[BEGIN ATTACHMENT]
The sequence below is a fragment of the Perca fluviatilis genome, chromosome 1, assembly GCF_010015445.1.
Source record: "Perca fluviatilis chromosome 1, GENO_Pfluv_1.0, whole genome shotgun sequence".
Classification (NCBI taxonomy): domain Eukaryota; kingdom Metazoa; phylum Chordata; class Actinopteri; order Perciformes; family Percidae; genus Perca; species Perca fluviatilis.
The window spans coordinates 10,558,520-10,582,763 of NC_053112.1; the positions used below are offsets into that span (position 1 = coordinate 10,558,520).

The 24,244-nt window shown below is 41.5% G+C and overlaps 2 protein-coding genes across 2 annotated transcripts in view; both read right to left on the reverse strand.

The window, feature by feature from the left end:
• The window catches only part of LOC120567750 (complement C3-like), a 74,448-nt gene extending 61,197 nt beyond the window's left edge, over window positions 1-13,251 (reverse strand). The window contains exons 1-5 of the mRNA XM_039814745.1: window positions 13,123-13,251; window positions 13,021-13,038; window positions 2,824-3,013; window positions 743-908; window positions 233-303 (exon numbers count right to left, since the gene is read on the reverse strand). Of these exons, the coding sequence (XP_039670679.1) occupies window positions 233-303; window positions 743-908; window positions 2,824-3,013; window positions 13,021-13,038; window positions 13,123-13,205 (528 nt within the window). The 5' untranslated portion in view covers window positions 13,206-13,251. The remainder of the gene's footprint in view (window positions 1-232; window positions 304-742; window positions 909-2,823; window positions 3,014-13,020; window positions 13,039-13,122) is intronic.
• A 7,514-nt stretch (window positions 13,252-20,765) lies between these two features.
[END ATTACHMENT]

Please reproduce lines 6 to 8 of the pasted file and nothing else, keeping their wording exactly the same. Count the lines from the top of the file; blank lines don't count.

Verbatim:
The window, feature by feature from the left end:
• The window catches only part of LOC120567750 (complement C3-like), a 74,448-nt gene extending 61,197 nt beyond the window's left edge, over window positions 1-13,251 (reverse strand). The window contains exons 1-5 of the mRNA XM_039814745.1: window positions 13,123-13,251; window positions 13,021-13,038; window positions 2,824-3,013; window positions 743-908; window positions 233-303 (exon numbers count right to left, since the gene is read on the reverse strand). Of these exons, the coding sequence (XP_039670679.1) occupies window positions 233-303; window positions 743-908; window positions 2,824-3,013; window positions 13,021-13,038; window positions 13,123-13,205 (528 nt within the window). The 5' untranslated portion in view covers window positions 13,206-13,251. The remainder of the gene's footprint in view (window positions 1-232; window positions 304-742; window positions 909-2,823; window positions 3,014-13,020; window positions 13,039-13,122) is intronic.
• A 7,514-nt stretch (window positions 13,252-20,765) lies between these two features.